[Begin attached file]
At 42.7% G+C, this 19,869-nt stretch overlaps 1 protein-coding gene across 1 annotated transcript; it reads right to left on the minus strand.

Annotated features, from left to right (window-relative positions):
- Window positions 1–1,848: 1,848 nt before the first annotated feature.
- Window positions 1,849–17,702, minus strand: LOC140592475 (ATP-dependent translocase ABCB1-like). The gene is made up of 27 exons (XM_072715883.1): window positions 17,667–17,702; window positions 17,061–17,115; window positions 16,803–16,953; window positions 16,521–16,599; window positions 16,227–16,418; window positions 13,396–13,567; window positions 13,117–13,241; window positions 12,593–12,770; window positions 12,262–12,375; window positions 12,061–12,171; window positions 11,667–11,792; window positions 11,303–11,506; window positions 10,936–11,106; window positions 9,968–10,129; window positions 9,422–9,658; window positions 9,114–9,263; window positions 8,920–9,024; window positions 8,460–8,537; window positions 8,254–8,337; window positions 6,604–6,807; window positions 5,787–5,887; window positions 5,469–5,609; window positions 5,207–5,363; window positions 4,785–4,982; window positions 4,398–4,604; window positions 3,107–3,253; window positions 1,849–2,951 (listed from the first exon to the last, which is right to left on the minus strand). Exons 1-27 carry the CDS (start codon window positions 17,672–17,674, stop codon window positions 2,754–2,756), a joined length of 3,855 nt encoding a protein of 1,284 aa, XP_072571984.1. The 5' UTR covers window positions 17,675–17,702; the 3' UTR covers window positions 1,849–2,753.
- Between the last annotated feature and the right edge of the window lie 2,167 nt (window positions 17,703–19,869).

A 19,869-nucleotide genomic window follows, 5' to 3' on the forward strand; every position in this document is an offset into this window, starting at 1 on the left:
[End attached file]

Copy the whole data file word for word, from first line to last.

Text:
At 42.7% G+C, this 19,869-nt stretch overlaps 1 protein-coding gene across 1 annotated transcript; it reads right to left on the minus strand.

Annotated features, from left to right (window-relative positions):
- Window positions 1–1,848: 1,848 nt before the first annotated feature.
- Window positions 1,849–17,702, minus strand: LOC140592475 (ATP-dependent translocase ABCB1-like). The gene is made up of 27 exons (XM_072715883.1): window positions 17,667–17,702; window positions 17,061–17,115; window positions 16,803–16,953; window positions 16,521–16,599; window positions 16,227–16,418; window positions 13,396–13,567; window positions 13,117–13,241; window positions 12,593–12,770; window positions 12,262–12,375; window positions 12,061–12,171; window positions 11,667–11,792; window positions 11,303–11,506; window positions 10,936–11,106; window positions 9,968–10,129; window positions 9,422–9,658; window positions 9,114–9,263; window positions 8,920–9,024; window positions 8,460–8,537; window positions 8,254–8,337; window positions 6,604–6,807; window positions 5,787–5,887; window positions 5,469–5,609; window positions 5,207–5,363; window positions 4,785–4,982; window positions 4,398–4,604; window positions 3,107–3,253; window positions 1,849–2,951 (listed from the first exon to the last, which is right to left on the minus strand). Exons 1-27 carry the CDS (start codon window positions 17,672–17,674, stop codon window positions 2,754–2,756), a joined length of 3,855 nt encoding a protein of 1,284 aa, XP_072571984.1. The 5' UTR covers window positions 17,675–17,702; the 3' UTR covers window positions 1,849–2,753.
- Between the last annotated feature and the right edge of the window lie 2,167 nt (window positions 17,703–19,869).

A 19,869-nucleotide genomic window follows, 5' to 3' on the forward strand; every position in this document is an offset into this window, starting at 1 on the left: